The steel man
#tkgoesPyeongChang | Engineering | People at thyssenkrupp | thyssenkrupp has been cooperating with luge world champions Toni Eggert and Sascha Benecken since 2014. Their goal is clear: gold in South Korea. The second in a series of reports about the team behind the world champions focuses on Michael Linnepe.
It was no ordinary day at work for Michael Linnepe as he set out for the German town of Ilsenburg with a high-precision 3D scanner in summer 2017. The trip was a further important step on the path to gold, as it was there that he met luger Toni Eggert for the first time. The luge doubles world champion has set up his own workshop in Ilsenburg to work on his sled and its components. Michael’s mission was to scan the steel blades – the most important part of a luge – millimeter by millimeter. These measurements resulted in a complex virtual 3D model which Toni Eggert can now use to develop the optimum blade variants for all weather and ice conditions. Toni had already found the ideal steel a year earlier at thyssenkrupp – minimal friction, readily processable, maximum speed.
From raw material to perfect product
Michael Linnepe is not only the newest, he’s also the ‘hardest’ member of the pit stop crew, at least when it comes to his choice of material: He’s the expert for steel. He works for thyssenkrupp in Dortmund as project manager for Technology and Innovation, the link between product development and end customer. He’s responsible for ensuring that the steel products ultimately meet the exact requirements and expectations of the customers, who are mainly from the automotive industry. “My work is very varied. I have an office and I’m often to be found in the lab, for example when measurements or forming tests are being carried out. But I’m also in constant contact with customers and institutes, so I get about a lot,” says Michael.
From the lab to the ice track
While for the lugers things are starting to hot up, with forthcoming World Cup, European Championship and the Games in South Korea, for the engineer the scans he made in Ilsenburg were just the first step. He’s working with Alex Meier to establish a process that will enable them to machine the blades for optimum results at thyssenkrupp. If successful this would save Toni months of manual work and give him more time for training. “For me the special attraction of the luge project is being able to contribute our steel expertise to such a traditional sport,” says Michael. “And I’m driven by the same idea that’s behind Formula 1: constantly trying to save another thousandth of a second and perfect the technical processes.”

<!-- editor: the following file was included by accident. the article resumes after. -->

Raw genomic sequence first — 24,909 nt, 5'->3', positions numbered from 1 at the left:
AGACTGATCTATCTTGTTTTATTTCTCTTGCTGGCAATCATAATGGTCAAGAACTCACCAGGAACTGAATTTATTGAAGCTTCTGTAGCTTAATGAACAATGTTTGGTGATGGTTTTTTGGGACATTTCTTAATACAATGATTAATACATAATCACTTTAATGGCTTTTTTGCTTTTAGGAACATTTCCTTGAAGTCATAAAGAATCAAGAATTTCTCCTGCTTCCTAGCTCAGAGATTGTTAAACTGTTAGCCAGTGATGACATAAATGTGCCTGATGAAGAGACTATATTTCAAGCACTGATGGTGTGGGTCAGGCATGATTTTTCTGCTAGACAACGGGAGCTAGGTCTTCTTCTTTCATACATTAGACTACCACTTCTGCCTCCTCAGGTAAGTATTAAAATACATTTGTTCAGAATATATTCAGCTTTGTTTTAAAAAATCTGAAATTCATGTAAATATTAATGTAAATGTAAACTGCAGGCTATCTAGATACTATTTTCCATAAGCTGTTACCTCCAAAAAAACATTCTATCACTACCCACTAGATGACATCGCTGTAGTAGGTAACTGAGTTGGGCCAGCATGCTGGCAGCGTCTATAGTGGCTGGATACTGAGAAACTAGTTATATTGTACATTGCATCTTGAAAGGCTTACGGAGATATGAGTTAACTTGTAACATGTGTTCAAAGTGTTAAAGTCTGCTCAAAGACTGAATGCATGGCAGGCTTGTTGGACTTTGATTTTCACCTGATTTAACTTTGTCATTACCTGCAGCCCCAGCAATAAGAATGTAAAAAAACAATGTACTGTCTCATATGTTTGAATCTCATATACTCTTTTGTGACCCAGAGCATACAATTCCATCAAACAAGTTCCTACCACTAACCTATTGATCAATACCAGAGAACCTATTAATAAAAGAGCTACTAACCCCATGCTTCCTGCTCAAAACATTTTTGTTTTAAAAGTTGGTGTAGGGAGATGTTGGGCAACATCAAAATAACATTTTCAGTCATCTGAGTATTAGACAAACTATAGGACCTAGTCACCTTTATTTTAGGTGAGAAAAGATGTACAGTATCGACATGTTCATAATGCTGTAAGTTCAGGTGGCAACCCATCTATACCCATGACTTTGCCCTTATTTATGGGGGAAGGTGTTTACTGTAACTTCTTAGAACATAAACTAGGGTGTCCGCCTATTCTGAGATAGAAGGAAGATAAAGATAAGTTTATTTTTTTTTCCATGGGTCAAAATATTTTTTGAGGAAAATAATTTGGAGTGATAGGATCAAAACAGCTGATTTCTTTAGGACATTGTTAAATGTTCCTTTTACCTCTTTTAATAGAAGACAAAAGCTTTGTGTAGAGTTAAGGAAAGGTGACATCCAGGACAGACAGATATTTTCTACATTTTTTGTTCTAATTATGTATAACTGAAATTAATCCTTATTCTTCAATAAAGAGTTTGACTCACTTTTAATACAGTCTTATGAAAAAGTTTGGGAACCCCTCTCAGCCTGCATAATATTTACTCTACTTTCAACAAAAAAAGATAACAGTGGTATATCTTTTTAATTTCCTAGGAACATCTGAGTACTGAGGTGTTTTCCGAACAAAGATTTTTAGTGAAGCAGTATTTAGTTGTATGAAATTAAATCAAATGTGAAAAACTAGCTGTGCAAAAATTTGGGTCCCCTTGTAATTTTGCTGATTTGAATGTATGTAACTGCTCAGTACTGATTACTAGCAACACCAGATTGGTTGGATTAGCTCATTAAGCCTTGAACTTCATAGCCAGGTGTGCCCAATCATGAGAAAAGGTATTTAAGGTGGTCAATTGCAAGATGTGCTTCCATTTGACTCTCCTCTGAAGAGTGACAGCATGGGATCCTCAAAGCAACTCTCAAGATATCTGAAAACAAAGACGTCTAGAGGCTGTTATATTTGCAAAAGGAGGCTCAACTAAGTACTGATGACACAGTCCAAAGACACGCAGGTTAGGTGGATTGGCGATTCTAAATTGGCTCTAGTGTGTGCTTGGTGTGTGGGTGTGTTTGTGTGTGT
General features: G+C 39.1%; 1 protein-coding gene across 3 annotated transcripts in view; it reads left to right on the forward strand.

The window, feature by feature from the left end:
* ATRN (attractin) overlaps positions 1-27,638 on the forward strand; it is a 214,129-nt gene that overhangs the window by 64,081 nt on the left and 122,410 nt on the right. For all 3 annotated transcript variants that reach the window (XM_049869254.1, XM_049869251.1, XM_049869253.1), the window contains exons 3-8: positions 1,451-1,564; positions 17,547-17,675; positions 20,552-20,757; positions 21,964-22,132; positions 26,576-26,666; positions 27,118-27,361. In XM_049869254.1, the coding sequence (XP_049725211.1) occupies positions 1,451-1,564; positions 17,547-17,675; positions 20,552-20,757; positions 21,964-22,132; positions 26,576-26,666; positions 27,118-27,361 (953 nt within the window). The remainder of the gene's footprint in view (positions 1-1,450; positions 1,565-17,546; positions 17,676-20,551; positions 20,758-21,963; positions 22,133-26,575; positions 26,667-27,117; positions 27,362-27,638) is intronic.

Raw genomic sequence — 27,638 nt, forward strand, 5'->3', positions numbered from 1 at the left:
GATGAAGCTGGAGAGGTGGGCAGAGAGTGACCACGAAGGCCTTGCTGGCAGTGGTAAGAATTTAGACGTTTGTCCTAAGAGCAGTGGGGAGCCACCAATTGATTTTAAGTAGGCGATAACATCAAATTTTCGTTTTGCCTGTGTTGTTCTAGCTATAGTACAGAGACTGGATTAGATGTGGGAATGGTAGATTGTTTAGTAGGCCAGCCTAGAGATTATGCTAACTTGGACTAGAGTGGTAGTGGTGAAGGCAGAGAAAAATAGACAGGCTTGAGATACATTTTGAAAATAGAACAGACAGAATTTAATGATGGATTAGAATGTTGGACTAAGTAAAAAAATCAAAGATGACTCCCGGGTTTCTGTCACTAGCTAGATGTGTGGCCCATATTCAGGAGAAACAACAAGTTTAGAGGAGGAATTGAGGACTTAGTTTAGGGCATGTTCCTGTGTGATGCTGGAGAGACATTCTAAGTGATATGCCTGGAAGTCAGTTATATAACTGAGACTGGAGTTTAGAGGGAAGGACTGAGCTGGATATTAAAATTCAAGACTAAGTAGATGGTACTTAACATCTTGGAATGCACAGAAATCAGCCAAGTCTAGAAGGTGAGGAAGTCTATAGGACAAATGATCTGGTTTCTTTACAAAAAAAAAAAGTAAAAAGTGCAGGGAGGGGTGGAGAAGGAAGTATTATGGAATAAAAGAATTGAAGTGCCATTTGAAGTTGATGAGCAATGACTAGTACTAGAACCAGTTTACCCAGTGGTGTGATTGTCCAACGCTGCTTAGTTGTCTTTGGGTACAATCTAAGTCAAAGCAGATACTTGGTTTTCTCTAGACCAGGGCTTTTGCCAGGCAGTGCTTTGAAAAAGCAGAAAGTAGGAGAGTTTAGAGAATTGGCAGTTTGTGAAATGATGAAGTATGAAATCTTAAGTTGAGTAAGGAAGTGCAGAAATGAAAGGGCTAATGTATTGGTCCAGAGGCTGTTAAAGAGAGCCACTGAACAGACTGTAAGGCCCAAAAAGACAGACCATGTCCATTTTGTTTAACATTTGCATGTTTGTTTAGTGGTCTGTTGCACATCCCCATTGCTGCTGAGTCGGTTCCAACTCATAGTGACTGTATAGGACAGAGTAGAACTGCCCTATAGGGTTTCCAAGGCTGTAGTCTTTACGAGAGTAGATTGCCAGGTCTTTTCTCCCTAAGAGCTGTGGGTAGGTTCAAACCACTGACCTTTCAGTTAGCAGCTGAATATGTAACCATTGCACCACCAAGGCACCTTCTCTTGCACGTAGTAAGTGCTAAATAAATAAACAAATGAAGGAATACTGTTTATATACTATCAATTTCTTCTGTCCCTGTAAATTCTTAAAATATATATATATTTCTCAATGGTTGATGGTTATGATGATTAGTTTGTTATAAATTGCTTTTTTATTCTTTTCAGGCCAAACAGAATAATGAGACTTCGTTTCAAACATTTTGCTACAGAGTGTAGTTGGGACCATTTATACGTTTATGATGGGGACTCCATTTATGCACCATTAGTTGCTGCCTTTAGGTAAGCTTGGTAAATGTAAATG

The truth is revealed on the ice
Now it was time for another trip. Michael had the opportunity to see the steel from thyssenkrupp in action for the first time. Together with his family he traveled to the World Cup race in Winterberg and experienced the team’s second win in a row. Toni and Sascha already had an impressive 0.215 second lead after the first run, and they once again ended up on the top of the winners’ podium. A perfect day for the lugers and Michael. So things are looking very good for Pyeongchang: “Everything was just right with the material today,” says Michael. “The steel is optimal.” But he’ll be back to watching TV when the lugers compete for gold.
The thyssenkrupp pit stop crew
thyssenkrupp has been cooperating with luge world champions Toni Eggert and Sascha Benecken since 2014. Three engineers from the Group contribute their expertise to making the sled faster and better year by year. The carbon pod has been further enhanced, the runners optimized and the key elements of the sled – the blades – made even faster. Two communications experts are also accompanying the lugers in their work. Their goal is clear: gold in South Korea.